Offline The King in Crimson

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Re: ACA
« Reply #89 on: November 09, 2013, 04:09:31 PM »
Well it's obvious you have no interest in logic and find it completely excusable to take from one person to pay for another.
But it's already happening under this system. We just say that your premiums are going up instead of calling it a tax or a fine. It's still money out of your pocket.

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It's not just a matter of everyone needing healthcare later.
Well, for some it is. I use mine all the time, but there are other healthy people out there who don't know when (not if) they will need healthcare. That's why they get insurance. If they want to take a gamble and not have insurance, the ACA offers that option in the fine and that fine will help cover for whatever catastrophic conditions might befall them in the future. Is it perfect? No, but at least it attempts to address the problems of critical ER care being used by the uninsured.

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You're going about this too simplistically. If people pay into a system then by all means use the insurance.  We are talking about people who won't pay a dime into the system and expect to freeload off someone else.  That is utter nonsense.  Maybe not every one of them is a freeloader so I won't assume the percentage, but another part of the reason the system is broken is too many people sticking their hands in the cookie jar who weren't part of the baking process.
You're absolutely right, which is why we should have a single payer system where everybody contributes taxes to its funding via taxes. Ideally we would get the same quality healthcare, except everyone would have it and we'd get rid of that shady insurance company middleman. See, problem solved. ;)

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I don't agree with you and you can pose all the "moral" lessons you want.  We'll never agree. You're political ideology seems to sway towards some utopian egalitarian system in this aspect where everyone deserves a piece of the pie regardless of who earned it.  This isn't even about facts for you.
Well, then give me some facts please. So far I haven't really seen a good argument for why

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You're mind was already made up before you even entered the discussion.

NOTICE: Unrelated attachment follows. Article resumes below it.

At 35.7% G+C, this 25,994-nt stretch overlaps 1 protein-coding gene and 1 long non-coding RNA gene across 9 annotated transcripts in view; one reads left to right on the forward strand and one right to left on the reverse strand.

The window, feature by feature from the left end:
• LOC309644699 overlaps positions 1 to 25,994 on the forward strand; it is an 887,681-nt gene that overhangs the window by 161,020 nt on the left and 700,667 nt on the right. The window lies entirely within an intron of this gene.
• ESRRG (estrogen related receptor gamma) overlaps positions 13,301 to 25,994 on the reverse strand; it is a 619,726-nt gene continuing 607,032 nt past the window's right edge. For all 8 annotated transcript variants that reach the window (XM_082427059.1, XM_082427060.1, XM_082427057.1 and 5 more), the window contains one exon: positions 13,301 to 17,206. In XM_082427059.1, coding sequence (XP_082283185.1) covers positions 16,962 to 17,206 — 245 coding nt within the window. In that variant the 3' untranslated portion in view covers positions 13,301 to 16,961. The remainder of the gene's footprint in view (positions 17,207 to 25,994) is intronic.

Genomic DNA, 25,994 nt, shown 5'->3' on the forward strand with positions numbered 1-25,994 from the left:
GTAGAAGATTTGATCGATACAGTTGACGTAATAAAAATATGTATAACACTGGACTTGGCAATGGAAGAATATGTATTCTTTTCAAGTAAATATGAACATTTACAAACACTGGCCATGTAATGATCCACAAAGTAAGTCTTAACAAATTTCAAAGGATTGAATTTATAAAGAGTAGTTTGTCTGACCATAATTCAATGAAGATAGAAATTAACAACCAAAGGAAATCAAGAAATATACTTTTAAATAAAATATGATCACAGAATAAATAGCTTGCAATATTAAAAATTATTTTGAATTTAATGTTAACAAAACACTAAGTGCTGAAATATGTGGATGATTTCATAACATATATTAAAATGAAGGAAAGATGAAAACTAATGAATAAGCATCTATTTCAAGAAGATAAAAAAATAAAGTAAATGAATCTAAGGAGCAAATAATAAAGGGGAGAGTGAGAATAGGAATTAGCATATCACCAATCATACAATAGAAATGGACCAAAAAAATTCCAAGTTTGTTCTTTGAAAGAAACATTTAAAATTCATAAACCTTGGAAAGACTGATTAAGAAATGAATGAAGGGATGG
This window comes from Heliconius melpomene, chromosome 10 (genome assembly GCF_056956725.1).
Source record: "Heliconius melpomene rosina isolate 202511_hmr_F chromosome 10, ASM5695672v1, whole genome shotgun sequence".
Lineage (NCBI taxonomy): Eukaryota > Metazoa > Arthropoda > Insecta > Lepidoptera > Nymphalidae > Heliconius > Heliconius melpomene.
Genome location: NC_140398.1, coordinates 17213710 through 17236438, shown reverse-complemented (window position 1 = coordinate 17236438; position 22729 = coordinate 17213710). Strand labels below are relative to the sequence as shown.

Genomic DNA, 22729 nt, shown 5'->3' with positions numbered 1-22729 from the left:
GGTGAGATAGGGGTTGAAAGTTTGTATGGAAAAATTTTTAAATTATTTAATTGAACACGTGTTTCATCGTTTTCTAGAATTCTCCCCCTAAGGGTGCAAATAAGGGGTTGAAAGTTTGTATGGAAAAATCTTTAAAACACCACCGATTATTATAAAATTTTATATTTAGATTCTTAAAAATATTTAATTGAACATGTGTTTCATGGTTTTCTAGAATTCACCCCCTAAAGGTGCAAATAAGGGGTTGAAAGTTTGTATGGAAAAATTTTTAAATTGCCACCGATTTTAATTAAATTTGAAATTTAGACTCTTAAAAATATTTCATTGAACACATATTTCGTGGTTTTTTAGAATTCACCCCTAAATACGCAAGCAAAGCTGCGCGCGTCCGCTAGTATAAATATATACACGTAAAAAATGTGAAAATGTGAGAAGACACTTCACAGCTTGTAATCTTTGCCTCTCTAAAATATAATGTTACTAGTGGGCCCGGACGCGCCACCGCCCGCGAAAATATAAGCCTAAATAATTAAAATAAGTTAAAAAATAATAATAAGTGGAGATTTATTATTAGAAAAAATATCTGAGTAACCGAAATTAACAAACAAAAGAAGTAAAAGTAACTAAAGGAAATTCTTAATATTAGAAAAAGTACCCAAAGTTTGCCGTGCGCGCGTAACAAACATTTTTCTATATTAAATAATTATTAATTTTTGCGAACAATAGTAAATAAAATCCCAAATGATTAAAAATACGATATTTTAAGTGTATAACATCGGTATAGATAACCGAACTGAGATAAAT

Well yeah, as a diabetic I kind of have a vested interest in this issue, but don't put this all on me. You're not as open-minded as you originally claimed to be?

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Maybe I'm wrong though, but judging by your neglect for hardworking citizens to keep their piece of the pie and decide on their own what to do with it, I am guessing I'm right.
But if that hardworking citizen doesn't have insurance, he gets hurt, goes to the ER and I have to pay for his ass in increased premiums, is he suddenly a lazy leecher on the system?

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All of the bleeding hearts who are concerned with the uninsured should make their own contributions instead of leeching off someone else.  They all seems to be pretty good at spending other people's money.  Let them reach a little deeper into their own pockets if they are as concerned as they claim to be.
That's a pretty bold claim. Not everyone who doesn't have insurance is a 'leecher.' Not every employer offers insurance to their employees and it used to be that buying insurance for yourself without that employer mediator was very expensive and god forbid you have a pre-existing condition, then you're pretty much screwed and can't get insurance even if you do want it.

So yeah, clearly a bunch of fucking leeches.

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Also, I disagree on your stand regarding regulations. I think there are too many government regulations.  End those strict regulations and you'll see more reasonable pricing.